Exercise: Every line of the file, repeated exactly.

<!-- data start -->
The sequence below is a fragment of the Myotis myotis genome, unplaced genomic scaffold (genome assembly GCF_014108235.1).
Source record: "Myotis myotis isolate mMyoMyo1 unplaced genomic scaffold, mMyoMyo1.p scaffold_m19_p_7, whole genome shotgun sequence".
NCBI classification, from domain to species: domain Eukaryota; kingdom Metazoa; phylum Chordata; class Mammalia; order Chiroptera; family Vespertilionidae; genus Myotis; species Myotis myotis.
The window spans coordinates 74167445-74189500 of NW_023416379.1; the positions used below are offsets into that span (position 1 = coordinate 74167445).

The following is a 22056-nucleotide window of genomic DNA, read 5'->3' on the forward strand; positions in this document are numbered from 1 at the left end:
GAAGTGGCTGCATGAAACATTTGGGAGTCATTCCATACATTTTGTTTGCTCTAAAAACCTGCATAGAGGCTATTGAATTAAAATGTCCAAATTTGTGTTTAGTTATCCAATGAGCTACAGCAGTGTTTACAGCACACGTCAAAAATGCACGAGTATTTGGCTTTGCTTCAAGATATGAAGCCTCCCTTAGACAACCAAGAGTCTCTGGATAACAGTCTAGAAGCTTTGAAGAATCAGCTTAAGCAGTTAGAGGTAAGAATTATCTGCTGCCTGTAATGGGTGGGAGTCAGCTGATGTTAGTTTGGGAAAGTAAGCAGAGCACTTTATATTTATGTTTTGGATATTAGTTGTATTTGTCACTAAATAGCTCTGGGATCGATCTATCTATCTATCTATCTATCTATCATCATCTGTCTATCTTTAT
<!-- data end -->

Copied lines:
The sequence below is a fragment of the Myotis myotis genome, unplaced genomic scaffold (genome assembly GCF_014108235.1).
Source record: "Myotis myotis isolate mMyoMyo1 unplaced genomic scaffold, mMyoMyo1.p scaffold_m19_p_7, whole genome shotgun sequence".
NCBI classification, from domain to species: domain Eukaryota; kingdom Metazoa; phylum Chordata; class Mammalia; order Chiroptera; family Vespertilionidae; genus Myotis; species Myotis myotis.
The window spans coordinates 74167445-74189500 of NW_023416379.1; the positions used below are offsets into that span (position 1 = coordinate 74167445).

The following is a 22056-nucleotide window of genomic DNA, read 5'->3' on the forward strand; positions in this document are numbered from 1 at the left end:
GAAGTGGCTGCATGAAACATTTGGGAGTCATTCCATACATTTTGTTTGCTCTAAAAACCTGCATAGAGGCTATTGAATTAAAATGTCCAAATTTGTGTTTAGTTATCCAATGAGCTACAGCAGTGTTTACAGCACACGTCAAAAATGCACGAGTATTTGGCTTTGCTTCAAGATATGAAGCCTCCCTTAGACAACCAAGAGTCTCTGGATAACAGTCTAGAAGCTTTGAAGAATCAGCTTAAGCAGTTAGAGGTAAGAATTATCTGCTGCCTGTAATGGGTGGGAGTCAGCTGATGTTAGTTTGGGAAAGTAAGCAGAGCACTTTATATTTATGTTTTGGATATTAGTTGTATTTGTCACTAAATAGCTCTGGGATCGATCTATCTATCTATCTATCTATCTATCATCATCTGTCTATCTTTAT